Lots of things became official this week. Yesterday I started feeling crumby as I got rained on at the end of David's soccer game, and this morning I am officially sick with a very bad cold. :(
Tuesday we received our translated copy of our approval from Colombia. I didn't really think to celebrate just yet because it doesn't mark the end of the process, nor does it give me a date to travel to Colombia to be reunited with our boys. However, it was a piece of paper that was actually very significant because not only was it the piece of paper we never got the first time around, but it also was officially the very first one to ever be issued after a case was officially closed. So, that being said, it was a piece of paper worth celebrating, and it sure feels good to know we are no longer that family that couldn't get approved. It would have been nice to know all the rest of the paperwork for "Juan" came with it, but alas, we still wait. One step at a time. That's all we can do.
However, Tuesday also marked the end of our extension time with immigration (U.S. side) to include Julian. I know this is all a confusing mess to all of you that don't have a clue how the international adoption process works, but Julian's case was completely separate from yet completely tied to "Juan's". We couldn't even petition for Julian to come here without the approval to adopt his younger brother. With that approval, we needed to submit specific documents for "Juan", the specific documents we're waiting on now. We were supposed to submit them at the same time as our petition for Julian's visa. Because of a deadline written into the immigration website, we had to submit Julian's back in November, and immigration was kind enough to give us all the way until March 5th to get "Juan's" paperwork submitted, as well. That didn't happen, so we were finally forced to drop our case for Julian. Our immigration officer has been very kind to us through this whole process and was saddened to hear that it didn't work out, but yesterday we got the official paperwork from immigration stating that the case for him was no longer in existence.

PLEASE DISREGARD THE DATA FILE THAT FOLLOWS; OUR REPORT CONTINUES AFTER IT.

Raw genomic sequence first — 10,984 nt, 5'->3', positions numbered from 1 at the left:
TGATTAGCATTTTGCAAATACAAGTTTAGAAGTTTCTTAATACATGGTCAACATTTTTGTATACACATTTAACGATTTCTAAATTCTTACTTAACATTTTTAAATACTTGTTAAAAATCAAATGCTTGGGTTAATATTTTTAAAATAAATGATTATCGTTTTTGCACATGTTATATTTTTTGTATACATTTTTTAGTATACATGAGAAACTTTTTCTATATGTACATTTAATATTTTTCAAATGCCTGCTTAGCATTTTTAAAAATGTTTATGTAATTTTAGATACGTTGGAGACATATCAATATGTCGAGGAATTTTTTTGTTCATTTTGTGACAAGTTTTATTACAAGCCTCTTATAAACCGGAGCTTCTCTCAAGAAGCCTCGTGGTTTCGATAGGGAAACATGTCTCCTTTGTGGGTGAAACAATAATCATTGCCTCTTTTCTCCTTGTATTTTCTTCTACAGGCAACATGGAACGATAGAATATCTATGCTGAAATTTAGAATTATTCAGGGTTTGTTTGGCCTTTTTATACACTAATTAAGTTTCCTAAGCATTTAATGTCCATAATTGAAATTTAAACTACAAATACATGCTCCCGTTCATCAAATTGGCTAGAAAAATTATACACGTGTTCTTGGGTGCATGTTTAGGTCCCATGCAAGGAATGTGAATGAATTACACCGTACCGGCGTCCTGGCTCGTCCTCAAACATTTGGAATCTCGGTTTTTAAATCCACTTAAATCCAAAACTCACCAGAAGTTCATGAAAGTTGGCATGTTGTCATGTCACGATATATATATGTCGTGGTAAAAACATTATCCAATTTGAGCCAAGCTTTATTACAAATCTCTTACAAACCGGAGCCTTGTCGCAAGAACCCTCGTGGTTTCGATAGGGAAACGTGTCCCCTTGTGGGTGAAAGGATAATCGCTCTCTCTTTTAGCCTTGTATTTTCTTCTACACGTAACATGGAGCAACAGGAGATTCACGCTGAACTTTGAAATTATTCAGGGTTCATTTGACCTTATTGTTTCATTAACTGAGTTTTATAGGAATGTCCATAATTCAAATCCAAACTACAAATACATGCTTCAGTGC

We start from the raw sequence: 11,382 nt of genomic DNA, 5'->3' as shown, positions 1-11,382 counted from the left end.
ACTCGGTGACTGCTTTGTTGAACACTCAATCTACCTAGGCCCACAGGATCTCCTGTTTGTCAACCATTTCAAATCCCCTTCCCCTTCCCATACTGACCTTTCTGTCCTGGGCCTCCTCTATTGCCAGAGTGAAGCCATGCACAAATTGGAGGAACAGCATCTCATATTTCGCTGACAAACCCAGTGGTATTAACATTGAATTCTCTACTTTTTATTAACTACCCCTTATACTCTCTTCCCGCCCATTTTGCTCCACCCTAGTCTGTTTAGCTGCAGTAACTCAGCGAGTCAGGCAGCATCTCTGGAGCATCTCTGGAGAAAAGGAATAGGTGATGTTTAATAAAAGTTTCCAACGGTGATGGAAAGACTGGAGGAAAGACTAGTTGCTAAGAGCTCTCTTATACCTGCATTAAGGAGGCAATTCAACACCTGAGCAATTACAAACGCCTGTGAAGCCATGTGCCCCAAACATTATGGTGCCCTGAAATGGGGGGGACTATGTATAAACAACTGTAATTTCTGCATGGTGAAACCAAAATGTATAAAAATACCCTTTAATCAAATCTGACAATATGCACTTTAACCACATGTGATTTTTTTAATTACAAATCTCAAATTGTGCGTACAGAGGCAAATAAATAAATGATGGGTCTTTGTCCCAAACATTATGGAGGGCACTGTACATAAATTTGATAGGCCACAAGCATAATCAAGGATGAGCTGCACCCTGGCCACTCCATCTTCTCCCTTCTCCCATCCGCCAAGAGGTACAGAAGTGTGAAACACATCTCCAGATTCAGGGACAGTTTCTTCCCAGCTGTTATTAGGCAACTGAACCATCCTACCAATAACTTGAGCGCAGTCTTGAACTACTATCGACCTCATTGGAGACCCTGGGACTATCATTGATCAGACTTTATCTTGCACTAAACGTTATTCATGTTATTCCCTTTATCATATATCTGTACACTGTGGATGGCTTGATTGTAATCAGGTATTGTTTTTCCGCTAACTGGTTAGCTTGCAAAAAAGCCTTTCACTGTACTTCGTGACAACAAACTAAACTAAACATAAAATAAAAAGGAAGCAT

I'm not sure how I feel at this moment. I'm saddened for Julian, yet surprisingly relieved, as well. Relieved to have some closure and stop wondering if he's coming or not, relieved at not having to face the financial pressure of adding him and his schooling to our already minimal income level, and relieved at not facing the struggles that were inevitably going to come with trying to parent and mentor an adult who has never had such an influence in his life. I love him and adore him, but it looks like his future is in Colombia, not here. He is currently studying what he is already very passionate about, so it will be good not to interrupt those studies, anyway. However, with all of that said, I'm still left a bit bewildered at why God had us push forward to try to adopt him, despite all the odds, adding so much extra stress and complication to this whole process, only to officially close the door on the very day we got our official approval to complete his brother's adoption. I know there was a reason, but for now we're left wondering why.
- I am a wife, daughter, mother, bilingual teacher, poet, author, women's Bible study teacher, world traveler, orphan advocate, and an adoptive mother. Our adoption journey has been filled with a lot of hurt and loss, along with even more hope, grace, and healing. Through it we have experienced more of God than we ever bargained for and have watched Him miraculously redeem our story when we surrendered all the broken pieces to Him.